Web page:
The new shark horror film 47 Meters Down follows two sisters who decide to get a little dangerous while on vacation in Mexico, signing up for shark cage diving with the local cuties. It’s all fun in the sun until their hoist breaks, trapping the women in a cage at a dark, shark-filled depth of, yes, 47 meters. From there, the movie becomes a thrilling rumination on the question: What should a person actually do if trapped in a shark cage at the bottom of the seafloor?
Not what happens in the movie, Chris Lowe, Ph.D., tells Inverse. As a professor of marine biology at California State University, Long Beach, and director of the university’s Shark Lab, Lowe knows a lot about sharks. He once dove in the warm, clear waters of Guadalupe Island, the popular Mexican vacation spot where the film loosely takes place. When you’re cave diving there, he says, it’s possible that there could be up to seven white sharks hanging around your cage at any given time — but that doesn’t mean that if your cable breaks, you’re chum.
“These characters are at 47 meters, which is around 155 feet, with a single scuba tank,” says Lowe. “The reality of it is that they are going to run out of air in fifteen minutes, and because they’re panicked, they are breathing harder and faster.”
In the movie, the women are advised to stay in the cage until they’re rescued. But that would be the last thing you’d want to do in real life.
“The number one thing you would do if you’re dropped to that depth is get out of the cage,” says Lowe. “You would slowly inflate the air in that vest so that you could slowly rise through the water column.” A crucial part to this escape plan is the use of buoyancy compensators, which are the vests that strap the air tank to the diver’s body. These can be filled with different amounts of air in order to make the diver more or less buoyant.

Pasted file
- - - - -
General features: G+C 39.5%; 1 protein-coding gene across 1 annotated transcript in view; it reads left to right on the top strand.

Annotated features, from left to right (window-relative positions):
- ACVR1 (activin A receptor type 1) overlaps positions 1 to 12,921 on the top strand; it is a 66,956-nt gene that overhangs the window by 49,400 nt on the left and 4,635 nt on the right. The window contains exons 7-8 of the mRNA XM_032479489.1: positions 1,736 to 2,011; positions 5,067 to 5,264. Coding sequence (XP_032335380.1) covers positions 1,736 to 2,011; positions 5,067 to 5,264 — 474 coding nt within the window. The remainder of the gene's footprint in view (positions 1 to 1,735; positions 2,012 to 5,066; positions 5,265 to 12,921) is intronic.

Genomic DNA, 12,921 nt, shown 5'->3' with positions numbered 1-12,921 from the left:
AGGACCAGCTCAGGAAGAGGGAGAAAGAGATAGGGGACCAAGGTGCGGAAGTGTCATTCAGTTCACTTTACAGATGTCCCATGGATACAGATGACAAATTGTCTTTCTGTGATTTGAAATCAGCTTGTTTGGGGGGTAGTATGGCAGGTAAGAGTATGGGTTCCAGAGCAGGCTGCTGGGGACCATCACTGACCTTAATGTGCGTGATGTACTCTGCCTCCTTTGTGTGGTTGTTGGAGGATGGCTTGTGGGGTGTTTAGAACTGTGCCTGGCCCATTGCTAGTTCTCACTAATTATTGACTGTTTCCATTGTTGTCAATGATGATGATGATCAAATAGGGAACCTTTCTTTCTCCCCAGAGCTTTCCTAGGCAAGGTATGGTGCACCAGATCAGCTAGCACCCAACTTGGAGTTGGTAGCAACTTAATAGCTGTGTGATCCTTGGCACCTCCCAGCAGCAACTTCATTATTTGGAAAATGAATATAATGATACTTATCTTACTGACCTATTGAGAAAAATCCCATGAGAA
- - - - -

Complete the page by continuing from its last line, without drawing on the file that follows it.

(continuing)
But what about the sharks? Lowe admits they can be dangerous — but not as much as we’d think. That’s predominantly because sharks aren’t typically the aggressive, violence-seeking animals pop culture has made them out to be. Even a big white shark is a cautious animal because it doesn’t want to put itself in a situation where it can be injured. And because scuba systems make divers clunky and foreign-looking, most sharks actually try to avoid divers.
Still, you should alert sharks that you’re aware of their existence, says Lowe, who notes that the chances of survival are even better when you’re trapped with a friend. In shark-inhabited waters, it’s best for divers to stay back to back, sticking together, and pivoting and turning as they swim to the surface, so that it’s more likely that the shark will catch someone’s eye.
“You’re always looking around you, keeping your eyes on the shark, because you want the shark to always know you’re watching,” says Lowe. “In most cases, sharks just leave — if their prey can see them, they often won’t approach. If the divers were to stay together, their chances of getting up would be just fine.” The idea that sharks will immediately attack humans is a misperception propagated by scary shark movies. In reality, he says, “99.9 percent of the time that shark is going to check them out, think ‘what the hell is that,’ and then take off.”
Another concern for divers is the possibility of getting “the bends,” or decompression sickness, though Lowe notes that because of the short amount of time the divers have to swim back the surface, this largely wouldn’t be a concern. It’s a phenomenon that happens when a diver surfaces too quickly; the rapidly changing pressure causes dissolved nitrogen in the blood to come out of solution and form bubbles in the diver’s body. The bubbles act like blood clots, raising the risk of pain, artery blockage, and even paralysis.
“If they were dropped to the bottom, and let’s just say they have a full tank when that happened, they would have about fifteen minutes of air before they would run out, at best,” says Lowe. “They wouldn’t be deep long enough to require what we call decompression stops, which allow that nitrogen to come out of your blood and for you to exhale it, so that you wouldn’t get the bends.”
While watching the trailer for the movie gave Lowe “a good chuckle,” he’s concerned that the fear associated with sharks is making it harder to convince people that they need to be protected. Studies show that oceans need sharks to maintain the predator-prey balance, but currently about 100 million sharks are killed every year. Still, Lowe acknowledges that shark horror is here to stay.
“These movies have become so much of our summer culture in America that it’s almost expected,” Lowe says. “I would argue that there’s Fourth of July, there’s apple pie, and then there’s sharks.”
6/23/2017: Additional information has been added to this article.